To add to what Torana indicated:

    When seeking an agent, be very wary of any requiring reading fees or any other requests from money out of the author's pocket. On rare occasion expenses for postage might be appropriate, but this is increasingly rare.

    An agent earns roughly 10-15% of an author's advance and royalties for selling the novel to an editor at a major house and negotiating a contract superior to what the author could negotiate.

    The author gains the industry connections, and experience, and knowledge of contracts and how things work for the % earned by the agent. Thus, the incentive for the agent is to represent only those projects that are marketable (believes he/she can sell) to earn income. Not from charging would-be authors reading fees, submission fees and the like.

    Finding a quality agent to represent an author's work is not an easy task--but not an impossible one.

    As far as finding a publisher--any publisher which requires money from the author (which would include requiring an author to purchase copies of their novel) isn't a 'legitimate' publisher.

    The big concern now, BruMeister, would be for you to complete and polish your novel. That said, there's nothing wrong with looking ahead and start learning about the submission and publication process.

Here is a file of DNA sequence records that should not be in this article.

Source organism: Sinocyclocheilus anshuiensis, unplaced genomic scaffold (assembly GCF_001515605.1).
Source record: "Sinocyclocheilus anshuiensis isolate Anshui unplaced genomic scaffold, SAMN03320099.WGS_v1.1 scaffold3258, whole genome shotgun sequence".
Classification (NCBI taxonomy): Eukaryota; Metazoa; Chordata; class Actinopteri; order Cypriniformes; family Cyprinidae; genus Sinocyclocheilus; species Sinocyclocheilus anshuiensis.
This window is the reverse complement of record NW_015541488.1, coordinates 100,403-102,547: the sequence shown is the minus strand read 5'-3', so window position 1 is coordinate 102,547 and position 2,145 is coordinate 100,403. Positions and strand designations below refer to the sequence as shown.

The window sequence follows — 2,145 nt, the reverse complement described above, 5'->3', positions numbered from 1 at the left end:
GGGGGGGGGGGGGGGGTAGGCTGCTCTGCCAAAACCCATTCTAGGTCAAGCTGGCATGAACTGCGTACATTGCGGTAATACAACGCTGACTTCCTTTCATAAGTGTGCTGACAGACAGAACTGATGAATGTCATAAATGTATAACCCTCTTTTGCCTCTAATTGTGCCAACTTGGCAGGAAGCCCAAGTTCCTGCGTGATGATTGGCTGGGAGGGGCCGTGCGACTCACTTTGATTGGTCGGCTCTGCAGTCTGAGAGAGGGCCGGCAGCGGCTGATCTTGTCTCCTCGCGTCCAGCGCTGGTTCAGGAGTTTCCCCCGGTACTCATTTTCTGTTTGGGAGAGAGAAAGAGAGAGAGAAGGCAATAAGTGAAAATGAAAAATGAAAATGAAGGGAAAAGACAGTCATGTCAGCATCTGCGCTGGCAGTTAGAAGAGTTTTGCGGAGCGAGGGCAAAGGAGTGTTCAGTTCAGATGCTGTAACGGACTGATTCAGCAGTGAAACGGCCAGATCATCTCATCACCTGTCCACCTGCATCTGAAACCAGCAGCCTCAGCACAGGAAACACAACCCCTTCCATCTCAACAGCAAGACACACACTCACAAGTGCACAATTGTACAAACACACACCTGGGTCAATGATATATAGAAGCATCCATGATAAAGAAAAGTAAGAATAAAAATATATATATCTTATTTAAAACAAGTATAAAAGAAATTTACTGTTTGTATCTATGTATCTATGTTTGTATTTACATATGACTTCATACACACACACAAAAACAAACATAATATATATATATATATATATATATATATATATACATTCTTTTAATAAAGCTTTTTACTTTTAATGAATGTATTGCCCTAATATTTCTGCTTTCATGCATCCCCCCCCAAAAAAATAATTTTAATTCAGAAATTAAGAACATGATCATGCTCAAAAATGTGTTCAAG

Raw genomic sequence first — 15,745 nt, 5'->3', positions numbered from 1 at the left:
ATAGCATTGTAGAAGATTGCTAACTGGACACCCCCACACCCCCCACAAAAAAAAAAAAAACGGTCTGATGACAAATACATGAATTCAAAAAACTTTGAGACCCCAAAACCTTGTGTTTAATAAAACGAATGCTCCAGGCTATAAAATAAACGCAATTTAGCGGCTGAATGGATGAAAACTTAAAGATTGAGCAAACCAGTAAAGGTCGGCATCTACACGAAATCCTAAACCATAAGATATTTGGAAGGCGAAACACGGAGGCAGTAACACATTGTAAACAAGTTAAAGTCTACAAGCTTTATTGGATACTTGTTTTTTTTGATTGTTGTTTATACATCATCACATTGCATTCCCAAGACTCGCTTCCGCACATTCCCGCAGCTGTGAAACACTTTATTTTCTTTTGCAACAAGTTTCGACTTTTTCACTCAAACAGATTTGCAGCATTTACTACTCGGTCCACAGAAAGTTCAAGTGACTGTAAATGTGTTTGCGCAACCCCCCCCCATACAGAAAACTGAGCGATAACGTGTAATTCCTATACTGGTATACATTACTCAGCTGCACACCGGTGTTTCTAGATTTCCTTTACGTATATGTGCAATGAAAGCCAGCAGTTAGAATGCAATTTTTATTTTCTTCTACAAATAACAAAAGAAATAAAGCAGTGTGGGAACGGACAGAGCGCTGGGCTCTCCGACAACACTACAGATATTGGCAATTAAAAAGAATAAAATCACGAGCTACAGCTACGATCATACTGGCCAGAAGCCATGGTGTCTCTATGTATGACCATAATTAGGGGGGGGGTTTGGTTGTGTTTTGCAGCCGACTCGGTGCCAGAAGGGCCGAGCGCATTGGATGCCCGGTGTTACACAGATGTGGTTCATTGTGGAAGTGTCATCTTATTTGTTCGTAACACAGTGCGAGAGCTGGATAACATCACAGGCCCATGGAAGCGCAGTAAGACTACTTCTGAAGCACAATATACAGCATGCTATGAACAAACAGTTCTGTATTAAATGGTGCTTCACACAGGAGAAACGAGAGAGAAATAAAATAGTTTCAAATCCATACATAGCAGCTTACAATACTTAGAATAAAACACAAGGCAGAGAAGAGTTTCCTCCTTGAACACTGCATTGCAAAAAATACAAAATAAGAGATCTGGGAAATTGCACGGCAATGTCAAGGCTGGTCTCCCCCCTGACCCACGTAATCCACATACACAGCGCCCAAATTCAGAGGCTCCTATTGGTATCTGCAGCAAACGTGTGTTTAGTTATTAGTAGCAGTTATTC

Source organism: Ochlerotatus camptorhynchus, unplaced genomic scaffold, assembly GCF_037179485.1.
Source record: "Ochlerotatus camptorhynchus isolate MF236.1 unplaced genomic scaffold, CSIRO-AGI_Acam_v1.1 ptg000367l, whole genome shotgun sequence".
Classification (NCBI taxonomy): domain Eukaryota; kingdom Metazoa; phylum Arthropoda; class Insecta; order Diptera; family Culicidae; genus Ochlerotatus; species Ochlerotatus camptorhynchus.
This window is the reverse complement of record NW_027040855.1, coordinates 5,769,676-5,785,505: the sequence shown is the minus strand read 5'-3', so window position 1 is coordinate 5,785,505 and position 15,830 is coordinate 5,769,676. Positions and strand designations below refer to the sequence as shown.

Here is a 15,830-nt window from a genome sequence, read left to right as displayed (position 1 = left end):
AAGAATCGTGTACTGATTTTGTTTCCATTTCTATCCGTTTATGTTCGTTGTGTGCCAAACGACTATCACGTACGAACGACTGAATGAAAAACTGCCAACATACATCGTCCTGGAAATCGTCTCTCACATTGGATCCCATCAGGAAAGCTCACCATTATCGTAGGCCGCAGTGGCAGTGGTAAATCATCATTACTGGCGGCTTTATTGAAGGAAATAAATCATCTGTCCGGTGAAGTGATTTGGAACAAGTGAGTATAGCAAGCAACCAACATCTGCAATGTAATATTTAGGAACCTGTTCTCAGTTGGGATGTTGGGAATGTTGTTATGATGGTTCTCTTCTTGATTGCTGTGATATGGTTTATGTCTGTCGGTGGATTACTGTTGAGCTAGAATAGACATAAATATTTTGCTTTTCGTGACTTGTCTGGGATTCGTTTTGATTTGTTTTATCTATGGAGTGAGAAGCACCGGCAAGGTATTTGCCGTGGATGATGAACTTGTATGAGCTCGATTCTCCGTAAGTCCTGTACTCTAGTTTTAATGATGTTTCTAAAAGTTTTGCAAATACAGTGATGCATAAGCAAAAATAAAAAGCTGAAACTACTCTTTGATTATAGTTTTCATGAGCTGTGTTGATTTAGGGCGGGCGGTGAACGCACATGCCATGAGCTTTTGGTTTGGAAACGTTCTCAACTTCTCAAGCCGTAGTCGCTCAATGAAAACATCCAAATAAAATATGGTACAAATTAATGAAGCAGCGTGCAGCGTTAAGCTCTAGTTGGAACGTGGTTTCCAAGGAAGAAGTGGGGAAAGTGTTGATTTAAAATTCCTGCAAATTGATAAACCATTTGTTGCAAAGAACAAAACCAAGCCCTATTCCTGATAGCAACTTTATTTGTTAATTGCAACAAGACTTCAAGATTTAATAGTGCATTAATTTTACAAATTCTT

5. Akraa

    Akraa New Member

    Jun 27, 2009
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    Editing your work is the largest part of the writing process. Simply drafting it is the easy part. Most editors at publishing houses won't even bother to read an unedited work, oftentimes it won't even make it onto their desk. If you plan to make a career of writing, honing your editing skills to a razor edge is a must.

    Once it makes it to the editor's desk, they will judge its merits as a story, and your skill as a writer, based upon the quality of your work. If they are willing to publish it, expect it to undergo another round of thorough editing and rewrites.

    If it costs you anything after you put it in the mail, unless you are submitting it to contests, you should not pay a cent, except for postage to send it off to the next name on the list after it's rejected. If you're sending it to a contest, expect to pay a 'reading fee'.
  6. Rei

    Rei Contributor Contributor

    Aug 2, 2008
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    How much will it cost you? Nothing but the paper, postage, and ink if you do things right. Agents do take a percentage of the sales, but that's not the same as spending your own money.
  7. Cogito

    Cogito Former Mod, Retired Supporter Contributor

    May 19, 2007
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    Massachusetts, USA
    If your contest has any fees for entry, think "Scam."
  8. mammamaia

    mammamaia nit-picker-in-chief Contributor

    Nov 21, 2006
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    Coquille, Oregon